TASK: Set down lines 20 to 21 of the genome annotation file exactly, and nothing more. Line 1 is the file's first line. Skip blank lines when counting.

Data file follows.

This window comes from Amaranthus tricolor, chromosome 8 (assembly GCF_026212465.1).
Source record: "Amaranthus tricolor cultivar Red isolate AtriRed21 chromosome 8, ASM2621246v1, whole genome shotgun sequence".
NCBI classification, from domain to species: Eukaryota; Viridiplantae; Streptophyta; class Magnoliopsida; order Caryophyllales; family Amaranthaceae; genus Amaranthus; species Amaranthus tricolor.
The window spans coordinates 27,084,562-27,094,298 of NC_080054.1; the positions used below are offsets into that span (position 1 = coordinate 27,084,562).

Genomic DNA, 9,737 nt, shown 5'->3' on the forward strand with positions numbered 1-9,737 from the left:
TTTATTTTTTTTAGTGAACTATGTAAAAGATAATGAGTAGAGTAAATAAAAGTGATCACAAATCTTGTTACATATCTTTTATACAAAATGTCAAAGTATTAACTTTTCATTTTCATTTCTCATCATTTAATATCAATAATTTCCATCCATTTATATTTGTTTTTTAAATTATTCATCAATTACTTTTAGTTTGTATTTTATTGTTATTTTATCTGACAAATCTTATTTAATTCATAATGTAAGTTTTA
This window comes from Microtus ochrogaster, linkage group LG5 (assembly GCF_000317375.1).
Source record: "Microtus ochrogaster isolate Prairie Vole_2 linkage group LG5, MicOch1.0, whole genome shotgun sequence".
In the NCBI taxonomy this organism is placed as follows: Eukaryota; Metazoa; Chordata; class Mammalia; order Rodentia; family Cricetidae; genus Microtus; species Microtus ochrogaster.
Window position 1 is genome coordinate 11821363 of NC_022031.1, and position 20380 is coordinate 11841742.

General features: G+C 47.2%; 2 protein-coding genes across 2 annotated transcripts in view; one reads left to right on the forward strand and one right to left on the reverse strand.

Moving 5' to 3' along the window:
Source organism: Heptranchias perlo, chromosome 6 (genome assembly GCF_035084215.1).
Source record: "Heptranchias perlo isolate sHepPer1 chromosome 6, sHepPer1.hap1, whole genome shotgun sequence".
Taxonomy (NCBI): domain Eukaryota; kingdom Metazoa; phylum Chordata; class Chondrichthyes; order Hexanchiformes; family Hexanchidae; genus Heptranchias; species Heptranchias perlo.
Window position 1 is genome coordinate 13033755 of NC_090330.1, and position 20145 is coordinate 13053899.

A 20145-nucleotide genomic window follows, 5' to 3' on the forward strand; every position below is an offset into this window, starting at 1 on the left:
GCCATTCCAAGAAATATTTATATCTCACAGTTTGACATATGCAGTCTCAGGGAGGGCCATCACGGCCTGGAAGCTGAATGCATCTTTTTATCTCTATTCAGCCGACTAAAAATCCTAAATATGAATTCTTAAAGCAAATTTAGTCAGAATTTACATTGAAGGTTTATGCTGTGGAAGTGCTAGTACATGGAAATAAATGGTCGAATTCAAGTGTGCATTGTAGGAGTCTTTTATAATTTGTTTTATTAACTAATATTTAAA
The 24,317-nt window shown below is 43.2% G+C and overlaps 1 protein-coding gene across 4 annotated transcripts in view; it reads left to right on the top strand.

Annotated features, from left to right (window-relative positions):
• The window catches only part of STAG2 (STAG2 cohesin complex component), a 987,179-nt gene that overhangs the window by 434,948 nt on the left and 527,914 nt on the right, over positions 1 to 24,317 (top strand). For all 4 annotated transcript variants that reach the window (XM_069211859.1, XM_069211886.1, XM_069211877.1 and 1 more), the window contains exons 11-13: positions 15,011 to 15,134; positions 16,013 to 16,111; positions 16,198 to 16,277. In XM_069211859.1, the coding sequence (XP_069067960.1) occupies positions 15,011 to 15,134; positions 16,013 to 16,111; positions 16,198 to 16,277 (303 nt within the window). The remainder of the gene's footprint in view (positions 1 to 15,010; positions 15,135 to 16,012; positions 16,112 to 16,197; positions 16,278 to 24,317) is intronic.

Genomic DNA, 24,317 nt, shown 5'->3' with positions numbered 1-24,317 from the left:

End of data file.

Annotated features, from left to right (window-relative positions):
• The window catches only part of STAG2 (STAG2 cohesin complex component), a 987,179-nt gene that overhangs the window by 434,948 nt on the left and 527,914 nt on the right, over positions 1 to 24,317 (top strand). For all 4 annotated transcript variants that reach the window (XM_069211859.1, XM_069211886.1, XM_069211877.1 and 1 more), the window contains exons 11-13: positions 15,011 to 15,134; positions 16,013 to 16,111; positions 16,198 to 16,277. In XM_069211859.1, the coding sequence (XP_069067960.1) occupies positions 15,011 to 15,134; positions 16,013 to 16,111; positions 16,198 to 16,277 (303 nt within the window). The remainder of the gene's footprint in view (positions 1 to 15,010; positions 15,135 to 16,012; positions 16,112 to 16,197; positions 16,278 to 24,317) is intronic.